Lincoln, UK - Lincoln Cathedral and "Go and do thou likewise”



Lincoln, UK - Lincoln Cathedral and "Go and do thou likewise”

Catalog Entry

We were made in God's image, we were all created equally and nobody is superior than the other. God made us so that we are able to respect and honor one another but as a people we seem to praise specific features but alienate others. In society we look to the next person to help the ones in need while we watch from a distance because its not of any beneficial gain to us.

“Go and do thou likewise” when you hear this verse what do you think it means ? The scripture is in Luke Chapter 10:30-37. In the scripture is a story about a man who desperately needed some help, he was attacked by a bunch of bandits and left lifeless on the streets. Day after day people will walk pass this man and not even take a hand to help him.

Until one day a man stopped and took him to his house and decided to help this poor man, there he had olive oil and bandages to treat his wounds. Over the course of the days the man was able to get back on his feet and made a promise to the good Samaritan. He told this kind man that he was going to pay his bills. Towards the end of the story Jesus asks one of his disciples “Now which of these three was a neighbor to the man who was attacked by bandits?’’ The disciples replied with ‘’the one who showed mercy.’’ Then Jesus answered back to them and said “Yes now go and do the same’’.

In this story Jesus explains to us that there shouldn’t be a price to being kind to people. Being kind should come from within and should be genuine. Being treated the way you wanted, something simple like that can even save a person’s life. As you can see in the story, the man was left on the streets to die, everybody walked passed by him until the good Samaritan saved his life. This shows that one random act of kindness can possibly change someone’s life. Being kind doesn’t literally mean saving someone’s life, it can also be the simplest things such as standing up for someone. You never know what the person is going through, something like that can have a big impact on the person. Towards the end of the story Jesus answers to his disciples and says “have mercy on others’ meaning have compassion towards others, no matter what they look like. Everybody should be treated with respect.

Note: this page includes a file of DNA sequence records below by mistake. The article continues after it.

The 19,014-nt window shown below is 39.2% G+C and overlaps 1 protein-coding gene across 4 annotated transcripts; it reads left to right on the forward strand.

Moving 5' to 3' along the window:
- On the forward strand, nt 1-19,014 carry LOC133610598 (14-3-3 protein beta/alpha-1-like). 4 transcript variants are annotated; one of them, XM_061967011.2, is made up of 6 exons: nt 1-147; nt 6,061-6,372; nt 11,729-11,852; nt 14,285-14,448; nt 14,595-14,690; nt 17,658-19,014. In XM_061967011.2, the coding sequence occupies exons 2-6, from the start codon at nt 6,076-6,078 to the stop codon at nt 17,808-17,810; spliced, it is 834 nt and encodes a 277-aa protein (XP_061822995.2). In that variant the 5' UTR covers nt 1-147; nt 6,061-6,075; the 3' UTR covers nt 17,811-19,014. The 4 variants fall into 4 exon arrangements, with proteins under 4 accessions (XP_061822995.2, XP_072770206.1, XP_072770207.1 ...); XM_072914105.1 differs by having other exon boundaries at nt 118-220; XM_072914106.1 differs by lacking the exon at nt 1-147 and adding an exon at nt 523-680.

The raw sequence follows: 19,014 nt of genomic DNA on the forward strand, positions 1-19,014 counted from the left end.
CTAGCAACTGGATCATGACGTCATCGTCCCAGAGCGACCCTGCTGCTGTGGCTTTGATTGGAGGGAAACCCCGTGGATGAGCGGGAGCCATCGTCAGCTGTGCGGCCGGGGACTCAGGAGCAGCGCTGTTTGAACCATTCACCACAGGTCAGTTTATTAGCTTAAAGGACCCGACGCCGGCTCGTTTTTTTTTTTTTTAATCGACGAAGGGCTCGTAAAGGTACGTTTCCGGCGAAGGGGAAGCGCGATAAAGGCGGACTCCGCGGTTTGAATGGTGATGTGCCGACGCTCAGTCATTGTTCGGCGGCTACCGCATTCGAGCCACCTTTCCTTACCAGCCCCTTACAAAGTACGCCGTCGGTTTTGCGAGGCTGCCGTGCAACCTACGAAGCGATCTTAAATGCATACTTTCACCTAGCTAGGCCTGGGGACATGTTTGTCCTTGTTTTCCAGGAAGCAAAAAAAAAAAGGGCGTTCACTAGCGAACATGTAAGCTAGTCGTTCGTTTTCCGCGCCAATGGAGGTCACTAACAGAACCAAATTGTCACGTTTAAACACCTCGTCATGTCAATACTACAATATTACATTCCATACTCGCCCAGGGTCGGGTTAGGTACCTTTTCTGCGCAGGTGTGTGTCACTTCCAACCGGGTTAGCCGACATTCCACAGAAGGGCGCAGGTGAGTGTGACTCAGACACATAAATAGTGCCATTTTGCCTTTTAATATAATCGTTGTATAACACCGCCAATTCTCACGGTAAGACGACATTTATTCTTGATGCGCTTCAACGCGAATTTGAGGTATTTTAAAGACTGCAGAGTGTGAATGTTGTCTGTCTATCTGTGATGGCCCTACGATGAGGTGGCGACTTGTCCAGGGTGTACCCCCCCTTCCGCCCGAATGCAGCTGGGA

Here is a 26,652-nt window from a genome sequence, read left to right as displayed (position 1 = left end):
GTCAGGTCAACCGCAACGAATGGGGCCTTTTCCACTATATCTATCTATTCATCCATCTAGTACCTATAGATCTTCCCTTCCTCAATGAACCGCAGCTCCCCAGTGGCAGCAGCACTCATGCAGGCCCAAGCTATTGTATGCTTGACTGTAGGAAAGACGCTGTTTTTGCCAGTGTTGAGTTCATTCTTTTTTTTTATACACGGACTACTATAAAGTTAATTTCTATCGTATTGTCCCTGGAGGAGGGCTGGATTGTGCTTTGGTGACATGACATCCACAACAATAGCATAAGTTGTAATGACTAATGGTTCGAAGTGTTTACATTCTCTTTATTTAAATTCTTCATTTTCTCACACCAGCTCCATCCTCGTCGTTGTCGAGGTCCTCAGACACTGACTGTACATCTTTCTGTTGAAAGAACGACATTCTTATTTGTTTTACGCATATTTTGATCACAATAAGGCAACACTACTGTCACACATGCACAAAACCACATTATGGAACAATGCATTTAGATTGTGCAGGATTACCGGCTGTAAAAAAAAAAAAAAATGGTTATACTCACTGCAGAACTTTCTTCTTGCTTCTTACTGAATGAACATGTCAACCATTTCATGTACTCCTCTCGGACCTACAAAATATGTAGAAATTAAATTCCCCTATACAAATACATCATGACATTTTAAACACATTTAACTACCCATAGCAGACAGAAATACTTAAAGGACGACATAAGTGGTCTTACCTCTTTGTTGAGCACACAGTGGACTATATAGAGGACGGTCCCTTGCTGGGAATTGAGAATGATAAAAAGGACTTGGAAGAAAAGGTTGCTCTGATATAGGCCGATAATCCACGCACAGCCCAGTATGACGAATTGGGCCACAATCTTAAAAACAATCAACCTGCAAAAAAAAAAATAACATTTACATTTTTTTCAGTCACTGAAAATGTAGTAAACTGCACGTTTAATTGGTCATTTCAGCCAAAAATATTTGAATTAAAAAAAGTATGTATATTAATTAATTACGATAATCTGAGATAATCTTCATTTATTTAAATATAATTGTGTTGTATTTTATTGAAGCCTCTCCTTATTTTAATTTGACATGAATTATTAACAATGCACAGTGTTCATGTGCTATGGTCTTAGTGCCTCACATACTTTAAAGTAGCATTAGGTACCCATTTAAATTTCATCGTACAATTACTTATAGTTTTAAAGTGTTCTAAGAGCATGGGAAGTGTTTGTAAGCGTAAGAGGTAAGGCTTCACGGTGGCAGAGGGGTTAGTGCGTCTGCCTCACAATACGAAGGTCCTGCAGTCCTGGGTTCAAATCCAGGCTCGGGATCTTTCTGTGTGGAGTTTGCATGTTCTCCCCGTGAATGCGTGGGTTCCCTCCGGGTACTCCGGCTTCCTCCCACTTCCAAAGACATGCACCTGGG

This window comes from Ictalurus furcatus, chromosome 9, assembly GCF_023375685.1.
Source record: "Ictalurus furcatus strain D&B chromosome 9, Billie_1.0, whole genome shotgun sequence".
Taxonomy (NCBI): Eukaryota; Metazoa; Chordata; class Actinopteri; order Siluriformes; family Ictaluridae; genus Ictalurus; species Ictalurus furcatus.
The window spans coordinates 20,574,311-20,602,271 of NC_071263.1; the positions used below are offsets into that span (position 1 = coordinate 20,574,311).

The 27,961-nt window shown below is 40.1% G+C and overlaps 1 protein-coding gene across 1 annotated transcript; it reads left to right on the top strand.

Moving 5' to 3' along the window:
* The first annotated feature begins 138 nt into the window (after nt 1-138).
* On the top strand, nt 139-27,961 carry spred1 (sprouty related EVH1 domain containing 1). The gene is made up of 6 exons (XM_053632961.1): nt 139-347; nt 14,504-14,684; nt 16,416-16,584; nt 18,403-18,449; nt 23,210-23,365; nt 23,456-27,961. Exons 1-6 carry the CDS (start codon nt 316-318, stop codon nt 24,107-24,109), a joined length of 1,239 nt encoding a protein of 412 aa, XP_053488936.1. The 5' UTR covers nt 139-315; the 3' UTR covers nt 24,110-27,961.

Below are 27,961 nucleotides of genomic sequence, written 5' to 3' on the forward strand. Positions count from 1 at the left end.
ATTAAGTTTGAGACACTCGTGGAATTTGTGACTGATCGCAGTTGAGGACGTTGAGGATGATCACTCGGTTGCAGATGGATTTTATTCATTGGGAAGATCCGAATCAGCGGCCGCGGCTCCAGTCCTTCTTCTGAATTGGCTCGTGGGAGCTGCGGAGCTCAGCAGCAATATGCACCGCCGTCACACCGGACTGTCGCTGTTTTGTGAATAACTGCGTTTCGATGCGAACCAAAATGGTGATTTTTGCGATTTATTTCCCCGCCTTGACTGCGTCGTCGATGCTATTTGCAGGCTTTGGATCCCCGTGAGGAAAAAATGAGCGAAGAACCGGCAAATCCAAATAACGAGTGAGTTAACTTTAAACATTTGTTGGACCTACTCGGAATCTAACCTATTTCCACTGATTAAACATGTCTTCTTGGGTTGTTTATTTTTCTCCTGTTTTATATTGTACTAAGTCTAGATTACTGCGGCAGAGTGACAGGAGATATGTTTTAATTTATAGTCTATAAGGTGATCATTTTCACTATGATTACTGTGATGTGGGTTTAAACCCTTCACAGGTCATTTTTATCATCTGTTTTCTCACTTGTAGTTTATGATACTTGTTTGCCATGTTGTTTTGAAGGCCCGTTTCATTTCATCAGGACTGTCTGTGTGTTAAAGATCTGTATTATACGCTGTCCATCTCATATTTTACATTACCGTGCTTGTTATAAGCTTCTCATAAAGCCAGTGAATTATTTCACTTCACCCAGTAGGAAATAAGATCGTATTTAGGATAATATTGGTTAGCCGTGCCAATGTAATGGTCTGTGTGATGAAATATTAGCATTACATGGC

During the middle ages, the disabled was seen as an outcast in the community. They were seen as low in a social setting. During this time religion was seen as something very important in society. Priests and religious leaders believed in order to be healed you would have to confess your sins. Confessing your sins was a way to cleanse the soul. In this time it was believed that the body and the soul was one. Many priests accepted that if an individual was a sinner and didn’t cleanse their soul they would have ‘infected’ other people with their sinfulness. According to Patron Spaces for the diabled it says ‘’the contagious nature of sin was so feared that many patrons of medieval hospitals(including Bishop Sufflield)stipulated that someone should be at hand to hear the patient’s confession before he or she was allowed in the hospital.” Hearing someone’s confession was more important than treating the individual, it was as if they feared sin.